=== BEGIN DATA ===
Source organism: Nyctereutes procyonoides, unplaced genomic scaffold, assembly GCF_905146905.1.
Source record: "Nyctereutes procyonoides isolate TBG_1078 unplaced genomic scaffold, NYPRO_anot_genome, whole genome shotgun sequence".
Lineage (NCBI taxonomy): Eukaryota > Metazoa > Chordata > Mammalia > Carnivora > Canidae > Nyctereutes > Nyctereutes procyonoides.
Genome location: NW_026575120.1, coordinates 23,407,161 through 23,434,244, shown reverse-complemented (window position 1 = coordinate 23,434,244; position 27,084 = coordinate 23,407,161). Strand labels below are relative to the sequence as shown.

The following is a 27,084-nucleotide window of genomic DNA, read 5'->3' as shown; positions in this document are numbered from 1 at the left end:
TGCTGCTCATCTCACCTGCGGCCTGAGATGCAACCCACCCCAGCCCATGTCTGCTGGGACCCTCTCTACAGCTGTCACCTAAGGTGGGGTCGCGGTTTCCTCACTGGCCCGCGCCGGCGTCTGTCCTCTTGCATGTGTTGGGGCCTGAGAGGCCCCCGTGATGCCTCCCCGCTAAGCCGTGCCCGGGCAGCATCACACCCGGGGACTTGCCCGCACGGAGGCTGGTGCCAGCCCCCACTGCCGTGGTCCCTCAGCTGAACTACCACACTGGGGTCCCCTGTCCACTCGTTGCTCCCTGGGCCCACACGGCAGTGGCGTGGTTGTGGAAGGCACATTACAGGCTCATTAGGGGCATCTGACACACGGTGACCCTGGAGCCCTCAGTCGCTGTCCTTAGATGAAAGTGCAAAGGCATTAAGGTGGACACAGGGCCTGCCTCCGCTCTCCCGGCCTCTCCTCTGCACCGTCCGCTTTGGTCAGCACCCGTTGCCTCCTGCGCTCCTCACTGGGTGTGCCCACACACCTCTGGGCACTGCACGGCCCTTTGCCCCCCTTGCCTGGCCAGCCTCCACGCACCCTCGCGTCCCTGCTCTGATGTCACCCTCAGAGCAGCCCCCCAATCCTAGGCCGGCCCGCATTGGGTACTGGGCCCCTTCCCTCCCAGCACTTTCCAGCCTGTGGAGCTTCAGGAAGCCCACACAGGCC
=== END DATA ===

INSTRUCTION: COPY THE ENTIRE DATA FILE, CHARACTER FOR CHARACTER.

Source organism: Nyctereutes procyonoides, unplaced genomic scaffold, assembly GCF_905146905.1.
Source record: "Nyctereutes procyonoides isolate TBG_1078 unplaced genomic scaffold, NYPRO_anot_genome, whole genome shotgun sequence".
Lineage (NCBI taxonomy): Eukaryota > Metazoa > Chordata > Mammalia > Carnivora > Canidae > Nyctereutes > Nyctereutes procyonoides.
Genome location: NW_026575120.1, coordinates 23,407,161 through 23,434,244, shown reverse-complemented (window position 1 = coordinate 23,434,244; position 27,084 = coordinate 23,407,161). Strand labels below are relative to the sequence as shown.

The following is a 27,084-nucleotide window of genomic DNA, read 5'->3' as shown; positions in this document are numbered from 1 at the left end:
TGCTGCTCATCTCACCTGCGGCCTGAGATGCAACCCACCCCAGCCCATGTCTGCTGGGACCCTCTCTACAGCTGTCACCTAAGGTGGGGTCGCGGTTTCCTCACTGGCCCGCGCCGGCGTCTGTCCTCTTGCATGTGTTGGGGCCTGAGAGGCCCCCGTGATGCCTCCCCGCTAAGCCGTGCCCGGGCAGCATCACACCCGGGGACTTGCCCGCACGGAGGCTGGTGCCAGCCCCCACTGCCGTGGTCCCTCAGCTGAACTACCACACTGGGGTCCCCTGTCCACTCGTTGCTCCCTGGGCCCACACGGCAGTGGCGTGGTTGTGGAAGGCACATTACAGGCTCATTAGGGGCATCTGACACACGGTGACCCTGGAGCCCTCAGTCGCTGTCCTTAGATGAAAGTGCAAAGGCATTAAGGTGGACACAGGGCCTGCCTCCGCTCTCCCGGCCTCTCCTCTGCACCGTCCGCTTTGGTCAGCACCCGTTGCCTCCTGCGCTCCTCACTGGGTGTGCCCACACACCTCTGGGCACTGCACGGCCCTTTGCCCCCCTTGCCTGGCCAGCCTCCACGCACCCTCGCGTCCCTGCTCTGATGTCACCCTCAGAGCAGCCCCCCAATCCTAGGCCGGCCCGCATTGGGTACTGGGCCCCTTCCCTCCCAGCACTTTCCAGCCTGTGGAGCTTCAGGAAGCCCACACAGGCC